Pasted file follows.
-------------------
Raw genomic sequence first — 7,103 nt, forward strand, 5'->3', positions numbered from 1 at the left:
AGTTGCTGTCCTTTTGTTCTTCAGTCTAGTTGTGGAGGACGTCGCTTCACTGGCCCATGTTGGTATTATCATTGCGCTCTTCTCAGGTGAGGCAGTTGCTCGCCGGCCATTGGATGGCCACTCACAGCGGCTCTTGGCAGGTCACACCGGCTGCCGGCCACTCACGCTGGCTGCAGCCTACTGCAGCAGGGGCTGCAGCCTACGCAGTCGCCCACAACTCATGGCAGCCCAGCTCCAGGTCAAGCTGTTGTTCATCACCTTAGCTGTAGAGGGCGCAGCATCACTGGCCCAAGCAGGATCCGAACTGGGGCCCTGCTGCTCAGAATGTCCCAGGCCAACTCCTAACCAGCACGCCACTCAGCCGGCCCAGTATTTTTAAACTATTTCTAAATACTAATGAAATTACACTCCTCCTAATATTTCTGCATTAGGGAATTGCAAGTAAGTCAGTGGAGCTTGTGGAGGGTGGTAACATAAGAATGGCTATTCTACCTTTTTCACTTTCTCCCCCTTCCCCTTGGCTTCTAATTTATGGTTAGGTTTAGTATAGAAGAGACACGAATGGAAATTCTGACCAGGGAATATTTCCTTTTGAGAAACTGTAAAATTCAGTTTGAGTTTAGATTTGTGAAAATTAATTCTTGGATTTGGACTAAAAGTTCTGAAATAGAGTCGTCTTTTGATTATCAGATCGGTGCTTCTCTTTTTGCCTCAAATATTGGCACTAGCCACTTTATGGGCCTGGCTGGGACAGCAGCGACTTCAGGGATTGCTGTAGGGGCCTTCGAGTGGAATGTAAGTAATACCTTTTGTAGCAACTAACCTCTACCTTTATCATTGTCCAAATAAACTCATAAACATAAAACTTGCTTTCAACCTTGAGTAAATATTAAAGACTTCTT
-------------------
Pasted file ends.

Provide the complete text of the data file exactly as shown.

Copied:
Raw genomic sequence first — 7,103 nt, forward strand, 5'->3', positions numbered from 1 at the left:
AGTTGCTGTCCTTTTGTTCTTCAGTCTAGTTGTGGAGGACGTCGCTTCACTGGCCCATGTTGGTATTATCATTGCGCTCTTCTCAGGTGAGGCAGTTGCTCGCCGGCCATTGGATGGCCACTCACAGCGGCTCTTGGCAGGTCACACCGGCTGCCGGCCACTCACGCTGGCTGCAGCCTACTGCAGCAGGGGCTGCAGCCTACGCAGTCGCCCACAACTCATGGCAGCCCAGCTCCAGGTCAAGCTGTTGTTCATCACCTTAGCTGTAGAGGGCGCAGCATCACTGGCCCAAGCAGGATCCGAACTGGGGCCCTGCTGCTCAGAATGTCCCAGGCCAACTCCTAACCAGCACGCCACTCAGCCGGCCCAGTATTTTTAAACTATTTCTAAATACTAATGAAATTACACTCCTCCTAATATTTCTGCATTAGGGAATTGCAAGTAAGTCAGTGGAGCTTGTGGAGGGTGGTAACATAAGAATGGCTATTCTACCTTTTTCACTTTCTCCCCCTTCCCCTTGGCTTCTAATTTATGGTTAGGTTTAGTATAGAAGAGACACGAATGGAAATTCTGACCAGGGAATATTTCCTTTTGAGAAACTGTAAAATTCAGTTTGAGTTTAGATTTGTGAAAATTAATTCTTGGATTTGGACTAAAAGTTCTGAAATAGAGTCGTCTTTTGATTATCAGATCGGTGCTTCTCTTTTTGCCTCAAATATTGGCACTAGCCACTTTATGGGCCTGGCTGGGACAGCAGCGACTTCAGGGATTGCTGTAGGGGCCTTCGAGTGGAATGTAAGTAATACCTTTTGTAGCAACTAACCTCTACCTTTATCATTGTCCAAATAAACTCATAAACATAAAACTTGCTTTCAACCTTGAGTAAATATTAAAGACTTCTT